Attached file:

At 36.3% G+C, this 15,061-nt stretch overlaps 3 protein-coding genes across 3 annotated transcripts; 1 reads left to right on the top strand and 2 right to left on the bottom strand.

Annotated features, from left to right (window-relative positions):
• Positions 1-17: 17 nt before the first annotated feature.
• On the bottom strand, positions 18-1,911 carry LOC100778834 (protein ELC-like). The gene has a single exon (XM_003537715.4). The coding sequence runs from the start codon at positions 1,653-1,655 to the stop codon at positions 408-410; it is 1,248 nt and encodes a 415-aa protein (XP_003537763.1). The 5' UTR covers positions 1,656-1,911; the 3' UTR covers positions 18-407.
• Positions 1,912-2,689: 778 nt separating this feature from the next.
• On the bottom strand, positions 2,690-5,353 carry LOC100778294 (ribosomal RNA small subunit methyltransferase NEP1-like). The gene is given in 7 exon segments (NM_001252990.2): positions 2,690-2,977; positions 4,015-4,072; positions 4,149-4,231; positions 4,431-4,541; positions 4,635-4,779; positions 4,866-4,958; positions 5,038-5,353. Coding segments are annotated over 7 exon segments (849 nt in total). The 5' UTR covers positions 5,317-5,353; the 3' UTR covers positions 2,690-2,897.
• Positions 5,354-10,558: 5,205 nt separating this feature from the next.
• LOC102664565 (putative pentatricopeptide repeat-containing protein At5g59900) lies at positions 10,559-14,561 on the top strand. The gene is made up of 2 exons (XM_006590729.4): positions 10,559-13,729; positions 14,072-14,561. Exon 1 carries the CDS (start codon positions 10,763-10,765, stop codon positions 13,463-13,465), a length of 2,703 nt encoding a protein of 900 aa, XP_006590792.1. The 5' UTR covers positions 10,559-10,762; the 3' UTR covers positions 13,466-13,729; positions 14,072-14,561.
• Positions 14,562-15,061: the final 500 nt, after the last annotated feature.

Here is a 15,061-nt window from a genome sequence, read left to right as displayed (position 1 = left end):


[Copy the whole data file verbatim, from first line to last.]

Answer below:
At 36.3% G+C, this 15,061-nt stretch overlaps 3 protein-coding genes across 3 annotated transcripts; 1 reads left to right on the top strand and 2 right to left on the bottom strand.

Annotated features, from left to right (window-relative positions):
• Positions 1-17: 17 nt before the first annotated feature.
• On the bottom strand, positions 18-1,911 carry LOC100778834 (protein ELC-like). The gene has a single exon (XM_003537715.4). The coding sequence runs from the start codon at positions 1,653-1,655 to the stop codon at positions 408-410; it is 1,248 nt and encodes a 415-aa protein (XP_003537763.1). The 5' UTR covers positions 1,656-1,911; the 3' UTR covers positions 18-407.
• Positions 1,912-2,689: 778 nt separating this feature from the next.
• On the bottom strand, positions 2,690-5,353 carry LOC100778294 (ribosomal RNA small subunit methyltransferase NEP1-like). The gene is given in 7 exon segments (NM_001252990.2): positions 2,690-2,977; positions 4,015-4,072; positions 4,149-4,231; positions 4,431-4,541; positions 4,635-4,779; positions 4,866-4,958; positions 5,038-5,353. Coding segments are annotated over 7 exon segments (849 nt in total). The 5' UTR covers positions 5,317-5,353; the 3' UTR covers positions 2,690-2,897.
• Positions 5,354-10,558: 5,205 nt separating this feature from the next.
• LOC102664565 (putative pentatricopeptide repeat-containing protein At5g59900) lies at positions 10,559-14,561 on the top strand. The gene is made up of 2 exons (XM_006590729.4): positions 10,559-13,729; positions 14,072-14,561. Exon 1 carries the CDS (start codon positions 10,763-10,765, stop codon positions 13,463-13,465), a length of 2,703 nt encoding a protein of 900 aa, XP_006590792.1. The 5' UTR covers positions 10,559-10,762; the 3' UTR covers positions 13,466-13,729; positions 14,072-14,561.
• Positions 14,562-15,061: the final 500 nt, after the last annotated feature.

Here is a 15,061-nt window from a genome sequence, read left to right as displayed (position 1 = left end):